Holding hands

August 3, 2014; NJ Spotlight

For three or more years, NPQ has been covering studies showing that nonprofit nursing homes provide better care at a lower cost than for-profits. You can see some of our related posts here and here. The same is true with regard to hospices and, we find now, also in home health care. Shouldn’t such consistent data drive federal contracting policies? Maybe the profit motive and the care of vulnerable people are not a good mix.

Now, NJ Spotlight reports that the Garden State fits right into that mold. On the “Nursing Home Compare” website, the Centers for Medicare and Medicaid Services provide a five-star rating system based on the results of three years of annual health inspections, staffing levels of nurses and nursing aides, and nine different quality measurements. Nearly one-third of the New Jersey nursing homes listed on the site—114 of 364—received five-star ratings. However, the vast majority of them had less than perfect scores in one or more of the three factors used to determine the overall rating. Out of 364 nursing homes in the State of New Jersey, only eight nursing homes in the entire state received five stars for each factor.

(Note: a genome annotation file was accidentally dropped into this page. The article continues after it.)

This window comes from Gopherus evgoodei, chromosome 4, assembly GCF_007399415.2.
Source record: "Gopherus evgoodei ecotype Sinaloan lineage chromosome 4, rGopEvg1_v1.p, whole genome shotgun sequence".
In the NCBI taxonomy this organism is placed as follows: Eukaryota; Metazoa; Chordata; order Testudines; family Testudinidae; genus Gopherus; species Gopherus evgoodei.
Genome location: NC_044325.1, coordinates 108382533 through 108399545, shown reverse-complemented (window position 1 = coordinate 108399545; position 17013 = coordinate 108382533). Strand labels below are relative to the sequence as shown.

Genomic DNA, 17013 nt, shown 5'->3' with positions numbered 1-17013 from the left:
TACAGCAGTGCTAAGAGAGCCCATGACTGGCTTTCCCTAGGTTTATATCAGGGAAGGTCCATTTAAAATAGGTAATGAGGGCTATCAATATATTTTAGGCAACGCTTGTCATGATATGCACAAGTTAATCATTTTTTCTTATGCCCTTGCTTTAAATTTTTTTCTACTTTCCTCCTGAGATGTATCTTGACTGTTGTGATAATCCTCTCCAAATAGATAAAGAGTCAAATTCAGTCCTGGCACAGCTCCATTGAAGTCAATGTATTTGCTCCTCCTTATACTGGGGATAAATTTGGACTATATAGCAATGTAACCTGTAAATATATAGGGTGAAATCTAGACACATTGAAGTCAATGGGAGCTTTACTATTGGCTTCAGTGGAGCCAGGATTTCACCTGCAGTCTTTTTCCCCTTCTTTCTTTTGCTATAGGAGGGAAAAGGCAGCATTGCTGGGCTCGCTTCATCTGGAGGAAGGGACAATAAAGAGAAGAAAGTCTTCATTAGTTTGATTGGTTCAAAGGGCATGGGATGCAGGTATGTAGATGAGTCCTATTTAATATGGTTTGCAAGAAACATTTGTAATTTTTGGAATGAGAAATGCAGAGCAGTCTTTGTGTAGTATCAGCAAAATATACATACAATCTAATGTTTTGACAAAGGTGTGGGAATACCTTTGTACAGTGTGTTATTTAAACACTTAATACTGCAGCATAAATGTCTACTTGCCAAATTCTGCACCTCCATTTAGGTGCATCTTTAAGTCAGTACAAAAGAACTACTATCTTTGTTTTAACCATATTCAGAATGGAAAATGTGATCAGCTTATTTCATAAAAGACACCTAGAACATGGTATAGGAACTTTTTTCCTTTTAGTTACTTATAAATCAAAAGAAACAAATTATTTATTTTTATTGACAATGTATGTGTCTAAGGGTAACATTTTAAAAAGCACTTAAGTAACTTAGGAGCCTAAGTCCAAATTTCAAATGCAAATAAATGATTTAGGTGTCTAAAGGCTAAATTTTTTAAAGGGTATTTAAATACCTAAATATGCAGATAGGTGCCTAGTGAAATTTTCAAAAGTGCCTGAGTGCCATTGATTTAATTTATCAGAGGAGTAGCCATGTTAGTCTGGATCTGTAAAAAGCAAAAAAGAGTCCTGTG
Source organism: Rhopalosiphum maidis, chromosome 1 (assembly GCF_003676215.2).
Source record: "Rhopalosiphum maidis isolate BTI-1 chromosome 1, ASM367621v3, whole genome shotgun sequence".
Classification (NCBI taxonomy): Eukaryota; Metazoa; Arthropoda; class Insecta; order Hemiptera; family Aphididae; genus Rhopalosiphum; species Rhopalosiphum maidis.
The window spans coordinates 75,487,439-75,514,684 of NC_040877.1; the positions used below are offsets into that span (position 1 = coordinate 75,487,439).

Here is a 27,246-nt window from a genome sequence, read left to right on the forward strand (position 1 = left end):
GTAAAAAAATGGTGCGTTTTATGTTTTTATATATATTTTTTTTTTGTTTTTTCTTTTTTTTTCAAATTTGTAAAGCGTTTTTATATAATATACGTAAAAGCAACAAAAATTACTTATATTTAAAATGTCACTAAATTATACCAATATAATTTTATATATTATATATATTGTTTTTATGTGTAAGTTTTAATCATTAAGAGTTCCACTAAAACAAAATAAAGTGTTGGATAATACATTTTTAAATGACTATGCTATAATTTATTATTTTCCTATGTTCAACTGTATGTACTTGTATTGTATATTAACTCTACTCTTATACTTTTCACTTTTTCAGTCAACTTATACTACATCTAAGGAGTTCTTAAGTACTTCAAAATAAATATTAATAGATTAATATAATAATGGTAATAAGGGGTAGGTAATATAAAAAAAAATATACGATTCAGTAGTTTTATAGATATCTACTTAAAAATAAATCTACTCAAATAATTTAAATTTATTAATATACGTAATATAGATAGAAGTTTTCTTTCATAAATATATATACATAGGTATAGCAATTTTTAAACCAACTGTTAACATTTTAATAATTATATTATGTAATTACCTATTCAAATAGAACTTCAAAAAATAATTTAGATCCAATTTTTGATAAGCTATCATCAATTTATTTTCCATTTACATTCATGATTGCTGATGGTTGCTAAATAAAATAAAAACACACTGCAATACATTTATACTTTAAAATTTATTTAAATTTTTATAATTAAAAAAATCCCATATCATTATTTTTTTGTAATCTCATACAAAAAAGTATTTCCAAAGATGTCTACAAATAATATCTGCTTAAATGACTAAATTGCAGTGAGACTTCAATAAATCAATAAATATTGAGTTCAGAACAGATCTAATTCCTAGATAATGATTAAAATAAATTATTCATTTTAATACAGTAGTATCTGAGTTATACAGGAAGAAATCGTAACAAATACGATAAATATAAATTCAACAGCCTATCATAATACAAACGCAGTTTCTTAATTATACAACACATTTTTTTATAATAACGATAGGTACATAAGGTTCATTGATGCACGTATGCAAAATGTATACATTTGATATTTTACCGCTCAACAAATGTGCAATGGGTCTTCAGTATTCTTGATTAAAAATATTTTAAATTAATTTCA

Four of the eight five-star facilities are not traditional nursing homes; two are transitional units within hospitals and two are rehabilitation centers. But “all four of the all-five-star facilities that are located in continuing care retirement communities are operated by nonprofits.”

Again, this needs to bring up federal contracting questions. The public does not need profiteering in this area, for any number of reasons.

It also makes us wonder: In this area, there is good data on which comparisons can be made. What is the story in other fields where both nonprofits and for-profits provide services? —Ruth McCambridge